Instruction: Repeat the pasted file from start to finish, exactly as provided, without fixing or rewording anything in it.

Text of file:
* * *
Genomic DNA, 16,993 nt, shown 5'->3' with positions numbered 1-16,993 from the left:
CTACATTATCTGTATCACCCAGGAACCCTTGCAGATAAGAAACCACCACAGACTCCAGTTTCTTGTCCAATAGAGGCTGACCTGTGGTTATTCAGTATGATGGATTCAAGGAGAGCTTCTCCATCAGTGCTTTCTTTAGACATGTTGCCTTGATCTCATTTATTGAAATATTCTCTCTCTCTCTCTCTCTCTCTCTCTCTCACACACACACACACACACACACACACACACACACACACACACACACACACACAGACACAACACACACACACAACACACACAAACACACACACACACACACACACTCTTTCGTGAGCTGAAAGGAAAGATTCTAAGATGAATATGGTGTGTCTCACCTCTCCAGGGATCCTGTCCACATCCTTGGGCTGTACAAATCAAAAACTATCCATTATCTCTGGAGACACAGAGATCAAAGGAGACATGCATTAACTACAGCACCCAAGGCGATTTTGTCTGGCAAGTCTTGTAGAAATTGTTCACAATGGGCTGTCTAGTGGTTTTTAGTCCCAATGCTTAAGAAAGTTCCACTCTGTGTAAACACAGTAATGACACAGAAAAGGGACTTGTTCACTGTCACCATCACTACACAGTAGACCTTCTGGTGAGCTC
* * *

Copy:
Genomic DNA, 16,993 nt, shown 5'->3' with positions numbered 1-16,993 from the left:
CTACATTATCTGTATCACCCAGGAACCCTTGCAGATAAGAAACCACCACAGACTCCAGTTTCTTGTCCAATAGAGGCTGACCTGTGGTTATTCAGTATGATGGATTCAAGGAGAGCTTCTCCATCAGTGCTTTCTTTAGACATGTTGCCTTGATCTCATTTATTGAAATATTCTCTCTCTCTCTCTCTCTCTCTCTCTCTCACACACACACACACACACACACACACACACACACACACACACACACACACACAGACACAACACACACACACAACACACACAAACACACACACACACACACACACTCTTTCGTGAGCTGAAAGGAAAGATTCTAAGATGAATATGGTGTGTCTCACCTCTCCAGGGATCCTGTCCACATCCTTGGGCTGTACAAATCAAAAACTATCCATTATCTCTGGAGACACAGAGATCAAAGGAGACATGCATTAACTACAGCACCCAAGGCGATTTTGTCTGGCAAGTCTTGTAGAAATTGTTCACAATGGGCTGTCTAGTGGTTTTTAGTCCCAATGCTTAAGAAAGTTCCACTCTGTGTAAACACAGTAATGACACAGAAAAGGGACTTGTTCACTGTCACCATCACTACACAGTAGACCTTCTGGTGAGCTC